Meeting documents

Extraordinary Meeting of the Council
Monday, 28th January, 2013

Extraordinary Meeting of the Council Minutes

Monday 28th January 2013
9:40 p.m.
Council Chamber, Town Hall, Katharine Street, Croydon. CR0 1NX

Attendance Details


Councillors Avis, Ayres, Bains, Bashford, Bass, Bee, Bonner, Butler, Buttinger, Chatterjee, Chowdhury, Clouder, Collins, Cromie, Cummings, Fisher, Fitze, Fitzsimons, Flemming, Gatland, George-Hilley, Godfrey, Gray, Hale, Hall, Harris, Hay-Justice, Hoar, Hollands, Hopley, Jewitt, Kabir, Kellett, B Khan, S Khan, Kyeremeh, Lawlor, Lenton, Letts, Mansell, Marshall, D Mead, M Mead, Mohan, Neal, Newman, O’Connell, Osland, Parker, Pearson, Perry,

H Pollard, T Pollard, Quadir, Rajendran, G Ryan, P Ryan, Scott, Selva, Shahul-Hameed, Smith, Speakman, Thomas, Watson, Wentworth, Winborn, Woodley and Wright.

Councillor Avril Slipper
Apologies for absence:
Councillor Avril Slipper
Item Item/Resolution

All Members of the Council confirmed that their interests as listed in their Declaration of Interests Forms were accurate and up-to-date.


The Extraordinary Council Meeting had been requisitioned to debate issues relating to the future of policing in Croydon and was proposed by Councillor Paul Smith and seconded by Councillor Gerry Ryan.


The wording of the requisition was as follows:

"This Council is concerned about the future shape of Policing for Croydon and in particular the loss of 4 of the 5 Police Stations currently serving the borough and the message this sends to residents. It is also concerned by the changes proposed to safer neighbourhood teams and the impact this has on our local communities in all wards. It is further concerned that there is to be such limited consultation that it will leave local Councillors, community leaders and the general public without a proper dialogue and input over the shape of future Policing.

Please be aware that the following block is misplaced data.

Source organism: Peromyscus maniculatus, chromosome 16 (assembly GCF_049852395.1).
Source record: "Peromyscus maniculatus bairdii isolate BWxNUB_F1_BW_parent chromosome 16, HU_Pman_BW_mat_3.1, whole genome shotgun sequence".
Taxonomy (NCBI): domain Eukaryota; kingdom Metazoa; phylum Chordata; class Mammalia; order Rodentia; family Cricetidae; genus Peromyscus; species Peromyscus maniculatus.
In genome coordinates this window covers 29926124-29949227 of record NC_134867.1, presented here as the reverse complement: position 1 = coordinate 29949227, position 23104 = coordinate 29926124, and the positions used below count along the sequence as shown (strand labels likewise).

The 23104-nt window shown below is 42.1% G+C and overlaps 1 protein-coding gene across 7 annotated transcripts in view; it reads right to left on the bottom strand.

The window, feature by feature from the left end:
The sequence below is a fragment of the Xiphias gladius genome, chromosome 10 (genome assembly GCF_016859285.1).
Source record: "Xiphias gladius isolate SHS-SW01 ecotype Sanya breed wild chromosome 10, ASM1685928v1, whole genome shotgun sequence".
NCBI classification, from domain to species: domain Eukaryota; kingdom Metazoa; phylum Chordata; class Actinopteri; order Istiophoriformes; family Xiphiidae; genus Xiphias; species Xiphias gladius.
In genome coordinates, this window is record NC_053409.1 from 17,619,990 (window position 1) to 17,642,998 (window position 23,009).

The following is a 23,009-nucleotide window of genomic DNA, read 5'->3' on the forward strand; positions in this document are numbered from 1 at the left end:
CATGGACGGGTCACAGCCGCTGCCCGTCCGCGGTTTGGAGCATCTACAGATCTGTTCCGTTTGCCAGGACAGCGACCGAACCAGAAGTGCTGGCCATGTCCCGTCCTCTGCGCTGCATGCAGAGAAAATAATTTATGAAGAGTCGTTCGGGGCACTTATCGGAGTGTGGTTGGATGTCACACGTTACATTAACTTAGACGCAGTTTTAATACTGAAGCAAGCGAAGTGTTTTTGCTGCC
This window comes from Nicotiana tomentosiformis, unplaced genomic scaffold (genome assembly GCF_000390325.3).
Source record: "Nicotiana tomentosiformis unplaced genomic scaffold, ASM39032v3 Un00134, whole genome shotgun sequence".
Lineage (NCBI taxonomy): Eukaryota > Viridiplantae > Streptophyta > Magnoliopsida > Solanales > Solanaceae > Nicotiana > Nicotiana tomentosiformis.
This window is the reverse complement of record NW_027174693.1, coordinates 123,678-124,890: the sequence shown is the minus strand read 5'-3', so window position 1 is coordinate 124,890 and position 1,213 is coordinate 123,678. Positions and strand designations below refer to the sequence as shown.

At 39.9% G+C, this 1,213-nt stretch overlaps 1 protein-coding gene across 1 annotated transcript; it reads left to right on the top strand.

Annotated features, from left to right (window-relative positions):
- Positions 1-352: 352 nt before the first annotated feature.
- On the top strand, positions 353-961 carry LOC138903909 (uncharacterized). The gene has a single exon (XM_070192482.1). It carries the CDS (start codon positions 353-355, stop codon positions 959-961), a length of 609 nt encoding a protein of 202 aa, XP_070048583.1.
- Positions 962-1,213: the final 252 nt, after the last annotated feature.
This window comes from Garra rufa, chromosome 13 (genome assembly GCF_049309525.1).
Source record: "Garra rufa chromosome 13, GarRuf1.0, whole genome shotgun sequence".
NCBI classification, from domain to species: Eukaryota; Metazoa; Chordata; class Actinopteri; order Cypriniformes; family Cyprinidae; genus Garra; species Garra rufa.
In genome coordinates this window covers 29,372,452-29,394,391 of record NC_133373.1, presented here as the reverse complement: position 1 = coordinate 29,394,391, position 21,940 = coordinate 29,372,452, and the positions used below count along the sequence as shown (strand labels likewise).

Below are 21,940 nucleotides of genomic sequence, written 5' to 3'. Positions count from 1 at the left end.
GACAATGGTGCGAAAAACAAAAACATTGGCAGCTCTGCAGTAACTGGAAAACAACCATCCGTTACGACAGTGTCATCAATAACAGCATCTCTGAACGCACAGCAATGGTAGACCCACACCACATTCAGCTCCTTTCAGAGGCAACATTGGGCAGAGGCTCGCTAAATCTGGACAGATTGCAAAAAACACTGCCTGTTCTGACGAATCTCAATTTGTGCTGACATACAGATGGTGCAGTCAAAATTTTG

This Council recognises that the cuts imposed on Metropolitan Police Service will require significant changes to be made. It recognises that Police Officer numbers in Croydon will, by 2015, only be restored to a level that nearly reaches the compliment we enjoyed March 2010 but is concerned that this is still not a fair share for our Borough and does not take account of the many and varied issues our borough has to face not least the aftermath of the riots in 2011.

It calls on the Mayor of London and MOPAC to reconsider the proposals as presented and to ensure there is a proper and meaningful period of consultation and engagement so that any consequent proposals have the confidence of the public and community leaders before decisions are made that will shape Policing in this Borough for a generation."


Councillor Paul Smith in moving the motion said that the proposals being put forward would shape how the borough was policed now and for many years ahead. He welcomed the comments of the police commissioner, following a recent visit, that Croydon had distinctive parts of the borough and that policing would need to reflect those areas. Cllr Smith went on the say that whilst welcoming the additional police officers that would be in Croydon there was concern that they would be vehicle based rather than on the streets. Safer neighbourhood Teams (SNTs) had been enhanced by PCSO's who provided an important on street presence and he thanked them for their work. The current proposals meant there was uncertainty around their future role. Cllr Smith went on to say that it beggared belief that a borough of Croydon's size would only have one police station and questioned whether the suggested areas for a counter service were appropriate. He went on to say that a proper period of consultation needed to be undertaken as getting it wrong today would mean paying the price tomorrow.